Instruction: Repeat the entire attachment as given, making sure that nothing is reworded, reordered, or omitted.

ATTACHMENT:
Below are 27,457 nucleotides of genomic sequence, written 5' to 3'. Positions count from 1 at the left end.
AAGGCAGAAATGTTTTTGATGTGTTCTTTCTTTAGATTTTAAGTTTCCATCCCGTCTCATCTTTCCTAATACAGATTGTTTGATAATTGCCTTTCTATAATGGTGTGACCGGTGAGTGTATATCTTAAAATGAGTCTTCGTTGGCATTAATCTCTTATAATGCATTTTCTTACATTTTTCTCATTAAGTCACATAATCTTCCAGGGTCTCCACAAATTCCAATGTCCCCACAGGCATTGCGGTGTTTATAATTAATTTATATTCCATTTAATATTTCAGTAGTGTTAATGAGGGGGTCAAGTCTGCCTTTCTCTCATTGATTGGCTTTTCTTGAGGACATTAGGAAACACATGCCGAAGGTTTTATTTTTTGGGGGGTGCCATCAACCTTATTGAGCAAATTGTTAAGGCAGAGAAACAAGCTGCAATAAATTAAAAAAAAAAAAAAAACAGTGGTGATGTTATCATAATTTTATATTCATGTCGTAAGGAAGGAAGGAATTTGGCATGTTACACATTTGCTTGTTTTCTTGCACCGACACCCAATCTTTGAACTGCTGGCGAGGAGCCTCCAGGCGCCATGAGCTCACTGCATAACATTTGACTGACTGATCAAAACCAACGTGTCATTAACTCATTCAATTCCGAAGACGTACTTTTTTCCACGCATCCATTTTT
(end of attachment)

Below are 27,457 nucleotides of genomic sequence, written 5' to 3'. Positions count from 1 at the left end.
AAGGCAGAAATGTTTTTGATGTGTTCTTTCTTTAGATTTTAAGTTTCCATCCCGTCTCATCTTTCCTAATACAGATTGTTTGATAATTGCCTTTCTATAATGGTGTGACCGGTGAGTGTATATCTTAAAATGAGTCTTCGTTGGCATTAATCTCTTATAATGCATTTTCTTACATTTTTCTCATTAAGTCACATAATCTTCCAGGGTCTCCACAAATTCCAATGTCCCCACAGGCATTGCGGTGTTTATAATTAATTTATATTCCATTTAATATTTCAGTAGTGTTAATGAGGGGGTCAAGTCTGCCTTTCTCTCATTGATTGGCTTTTCTTGAGGACATTAGGAAACACATGCCGAAGGTTTTATTTTTTGGGGGGTGCCATCAACCTTATTGAGCAAATTGTTAAGGCAGAGAAACAAGCTGCAATAAATTAAAAAAAAAAAAAAAACAGTGGTGATGTTATCATAATTTTATATTCATGTCGTAAGGAAGGAAGGAATTTGGCATGTTACACATTTGCTTGTTTTCTTGCACCGACACCCAATCTTTGAACTGCTGGCGAGGAGCCTCCAGGCGCCATGAGCTCACTGCATAACATTTGACTGACTGATCAAAACCAACGTGTCATTAACTCATTCAATTCCGAAGACGTACTTTTTTCCACGCATCCATTTTT